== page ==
78. Straughn, Jeremy Brooke. 2005. “Taking the State at its Word: The Arts of Consentful Contention in the German Democratic Republic. American Journal of Sociology 110: 1598–650.CrossRefGoogle Scholar
  79. Sun, Yanfei, and Dingxin Zhao. 2007 “Multifaceted State and Fragmented Society: The Dynamics of the Environmental Movement in China pp. 111–60, in Discontented Miracle Growth, Conflict, and Institutional Adaptations in China, edited by Dali Yang. World Scientific Publisher.Google Scholar
  80. Szabo, Mate. 1996. “Repertoires of Contention in Post-communist Protest Cultures: An East Central European Comparative Survey (Hungary, Slovakia, Slovenis).” Social Research 63: 1155–83.Google Scholar
  81. Tarrow, Sidney. 1992. “Mentalities, Political Cultures, and Collective Action Frames: Constructing Meanings Through Action.” Pp.174–202 in Frontiers in Social Movement Theory, edited by Aldon D. Morris, and Carol M. Mueller. New Haven: Yale University Press.Google Scholar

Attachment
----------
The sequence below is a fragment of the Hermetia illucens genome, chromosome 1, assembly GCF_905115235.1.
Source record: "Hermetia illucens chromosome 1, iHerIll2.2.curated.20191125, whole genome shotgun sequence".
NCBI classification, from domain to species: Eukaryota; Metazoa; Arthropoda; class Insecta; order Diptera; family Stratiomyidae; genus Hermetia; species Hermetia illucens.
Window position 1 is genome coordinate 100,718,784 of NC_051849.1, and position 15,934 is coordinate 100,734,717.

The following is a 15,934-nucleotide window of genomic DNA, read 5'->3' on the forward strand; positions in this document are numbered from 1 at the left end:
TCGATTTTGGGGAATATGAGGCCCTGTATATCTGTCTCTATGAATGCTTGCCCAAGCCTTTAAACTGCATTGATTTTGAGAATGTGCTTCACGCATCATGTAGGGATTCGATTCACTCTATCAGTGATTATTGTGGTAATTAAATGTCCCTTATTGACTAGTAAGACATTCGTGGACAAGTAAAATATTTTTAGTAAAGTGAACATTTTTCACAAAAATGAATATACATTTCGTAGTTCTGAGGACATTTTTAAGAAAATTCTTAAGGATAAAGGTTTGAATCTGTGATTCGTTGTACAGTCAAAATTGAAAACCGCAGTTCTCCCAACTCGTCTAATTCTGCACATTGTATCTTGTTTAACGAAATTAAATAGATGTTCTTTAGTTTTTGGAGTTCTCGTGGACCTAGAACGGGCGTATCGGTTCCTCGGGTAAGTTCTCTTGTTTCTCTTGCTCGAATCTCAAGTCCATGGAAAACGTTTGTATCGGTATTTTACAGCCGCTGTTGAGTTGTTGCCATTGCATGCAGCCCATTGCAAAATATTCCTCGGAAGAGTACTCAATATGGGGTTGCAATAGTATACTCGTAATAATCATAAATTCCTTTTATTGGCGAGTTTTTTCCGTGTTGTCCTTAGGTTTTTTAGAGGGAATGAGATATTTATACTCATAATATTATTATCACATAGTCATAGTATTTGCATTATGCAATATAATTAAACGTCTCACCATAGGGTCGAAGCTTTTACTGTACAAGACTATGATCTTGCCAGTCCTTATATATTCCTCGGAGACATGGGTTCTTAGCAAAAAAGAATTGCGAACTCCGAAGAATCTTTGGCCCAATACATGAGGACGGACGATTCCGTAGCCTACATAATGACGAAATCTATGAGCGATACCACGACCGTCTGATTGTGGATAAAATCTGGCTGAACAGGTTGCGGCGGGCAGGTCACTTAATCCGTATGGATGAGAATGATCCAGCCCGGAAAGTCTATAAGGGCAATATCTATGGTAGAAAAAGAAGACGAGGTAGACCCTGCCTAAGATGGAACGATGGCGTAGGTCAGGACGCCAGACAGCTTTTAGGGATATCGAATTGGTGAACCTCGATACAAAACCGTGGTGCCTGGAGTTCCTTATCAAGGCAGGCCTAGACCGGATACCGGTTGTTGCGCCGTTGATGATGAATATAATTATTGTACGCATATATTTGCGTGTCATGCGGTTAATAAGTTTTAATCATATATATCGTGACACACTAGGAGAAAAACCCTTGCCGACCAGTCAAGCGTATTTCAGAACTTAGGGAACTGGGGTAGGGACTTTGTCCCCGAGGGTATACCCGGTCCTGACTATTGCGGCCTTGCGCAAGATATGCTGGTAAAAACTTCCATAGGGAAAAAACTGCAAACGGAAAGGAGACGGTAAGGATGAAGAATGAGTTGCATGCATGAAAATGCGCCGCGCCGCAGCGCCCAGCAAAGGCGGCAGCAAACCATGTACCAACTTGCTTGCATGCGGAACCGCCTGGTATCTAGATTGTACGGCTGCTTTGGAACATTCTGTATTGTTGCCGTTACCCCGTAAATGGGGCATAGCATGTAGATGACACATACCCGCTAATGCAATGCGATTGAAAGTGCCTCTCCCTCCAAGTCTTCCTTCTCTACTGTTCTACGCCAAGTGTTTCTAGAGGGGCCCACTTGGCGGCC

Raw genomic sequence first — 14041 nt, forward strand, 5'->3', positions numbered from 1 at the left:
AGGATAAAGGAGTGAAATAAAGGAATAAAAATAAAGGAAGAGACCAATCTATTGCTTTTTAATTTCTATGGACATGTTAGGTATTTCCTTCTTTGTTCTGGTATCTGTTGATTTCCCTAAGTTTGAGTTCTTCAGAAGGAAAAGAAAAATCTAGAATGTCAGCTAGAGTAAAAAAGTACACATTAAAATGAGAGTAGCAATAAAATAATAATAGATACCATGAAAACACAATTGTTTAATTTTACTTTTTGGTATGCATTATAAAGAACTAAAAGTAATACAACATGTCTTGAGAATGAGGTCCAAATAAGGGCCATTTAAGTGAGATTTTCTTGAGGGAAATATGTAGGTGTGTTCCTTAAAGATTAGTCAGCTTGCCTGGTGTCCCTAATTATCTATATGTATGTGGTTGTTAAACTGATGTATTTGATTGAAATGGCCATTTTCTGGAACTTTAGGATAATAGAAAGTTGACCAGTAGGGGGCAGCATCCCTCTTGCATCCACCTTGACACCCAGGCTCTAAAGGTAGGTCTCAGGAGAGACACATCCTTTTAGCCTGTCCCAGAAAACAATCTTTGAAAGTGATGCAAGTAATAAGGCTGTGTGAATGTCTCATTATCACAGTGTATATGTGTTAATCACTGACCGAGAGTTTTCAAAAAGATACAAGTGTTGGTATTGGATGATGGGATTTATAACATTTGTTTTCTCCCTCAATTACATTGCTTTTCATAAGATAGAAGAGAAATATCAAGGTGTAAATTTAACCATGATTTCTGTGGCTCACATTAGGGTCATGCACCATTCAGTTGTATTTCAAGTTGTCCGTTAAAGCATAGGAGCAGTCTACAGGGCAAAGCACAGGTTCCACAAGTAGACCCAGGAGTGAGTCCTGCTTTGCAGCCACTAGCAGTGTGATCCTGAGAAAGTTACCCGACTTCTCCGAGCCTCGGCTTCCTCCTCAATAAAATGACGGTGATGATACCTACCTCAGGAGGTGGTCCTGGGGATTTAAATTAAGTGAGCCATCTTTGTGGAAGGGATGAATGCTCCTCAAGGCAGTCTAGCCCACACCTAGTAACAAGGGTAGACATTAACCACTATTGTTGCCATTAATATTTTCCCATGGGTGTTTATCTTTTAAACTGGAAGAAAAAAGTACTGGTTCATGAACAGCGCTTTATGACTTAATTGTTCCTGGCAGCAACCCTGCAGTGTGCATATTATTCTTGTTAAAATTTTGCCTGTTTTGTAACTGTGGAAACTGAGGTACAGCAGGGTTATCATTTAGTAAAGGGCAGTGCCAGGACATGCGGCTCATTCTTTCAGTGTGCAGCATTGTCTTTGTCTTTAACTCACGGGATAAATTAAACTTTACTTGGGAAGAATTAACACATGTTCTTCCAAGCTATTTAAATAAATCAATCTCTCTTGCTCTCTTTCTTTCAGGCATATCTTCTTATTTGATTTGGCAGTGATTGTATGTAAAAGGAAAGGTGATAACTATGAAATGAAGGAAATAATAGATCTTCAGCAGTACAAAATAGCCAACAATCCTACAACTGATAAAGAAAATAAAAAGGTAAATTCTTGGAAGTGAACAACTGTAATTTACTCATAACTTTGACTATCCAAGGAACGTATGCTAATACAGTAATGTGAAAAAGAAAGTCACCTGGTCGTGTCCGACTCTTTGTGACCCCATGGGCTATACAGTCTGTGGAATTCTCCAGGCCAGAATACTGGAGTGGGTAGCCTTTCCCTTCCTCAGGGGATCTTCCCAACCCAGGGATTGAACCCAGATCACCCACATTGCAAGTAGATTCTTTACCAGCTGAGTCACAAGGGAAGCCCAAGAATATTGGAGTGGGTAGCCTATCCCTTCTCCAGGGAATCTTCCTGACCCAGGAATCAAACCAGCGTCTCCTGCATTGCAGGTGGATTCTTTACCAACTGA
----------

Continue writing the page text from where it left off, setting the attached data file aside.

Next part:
82. —— . 1998. Power in Movement. New York: Cambridge University Press.Google Scholar
  83. Thompson, Edward Palmer. 1968. The Making of the English Working Class. Harmonds-worth: Penguin Books.Google Scholar
  84. Thornton, Patricia M. 2002. “Framing Dissent in Contemporary China Irony, Ambiguity, and Metonymy.” China Quarterly No.171: 661–81.CrossRefGoogle Scholar
  85. Tilly, Charles, ed. 1975. The Formation of National States in Western Europe. Princeton: Princeton University Press.Google Scholar
  86. —— . 1978. From Mobilization to Revolution. New York: Random House.Google Scholar